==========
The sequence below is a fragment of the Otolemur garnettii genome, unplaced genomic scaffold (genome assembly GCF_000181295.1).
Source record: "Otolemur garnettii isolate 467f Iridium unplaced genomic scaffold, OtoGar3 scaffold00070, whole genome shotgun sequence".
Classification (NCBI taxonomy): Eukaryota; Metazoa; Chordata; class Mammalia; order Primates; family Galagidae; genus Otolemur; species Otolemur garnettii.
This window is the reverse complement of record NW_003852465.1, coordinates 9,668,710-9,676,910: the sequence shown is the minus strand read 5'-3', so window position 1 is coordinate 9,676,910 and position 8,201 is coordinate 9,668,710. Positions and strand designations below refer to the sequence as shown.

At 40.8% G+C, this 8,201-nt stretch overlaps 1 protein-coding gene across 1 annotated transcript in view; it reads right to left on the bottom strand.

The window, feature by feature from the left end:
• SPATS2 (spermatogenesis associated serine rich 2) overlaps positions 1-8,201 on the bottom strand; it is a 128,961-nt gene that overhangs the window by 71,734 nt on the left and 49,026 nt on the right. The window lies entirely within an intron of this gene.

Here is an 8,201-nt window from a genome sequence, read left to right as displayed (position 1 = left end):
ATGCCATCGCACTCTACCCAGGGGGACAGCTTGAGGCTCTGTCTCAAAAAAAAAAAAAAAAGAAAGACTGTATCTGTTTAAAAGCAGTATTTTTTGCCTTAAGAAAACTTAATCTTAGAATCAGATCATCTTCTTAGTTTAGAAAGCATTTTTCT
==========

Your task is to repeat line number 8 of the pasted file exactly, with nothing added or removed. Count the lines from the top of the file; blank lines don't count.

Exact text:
Here is an 8,201-nt window from a genome sequence, read left to right as displayed (position 1 = left end):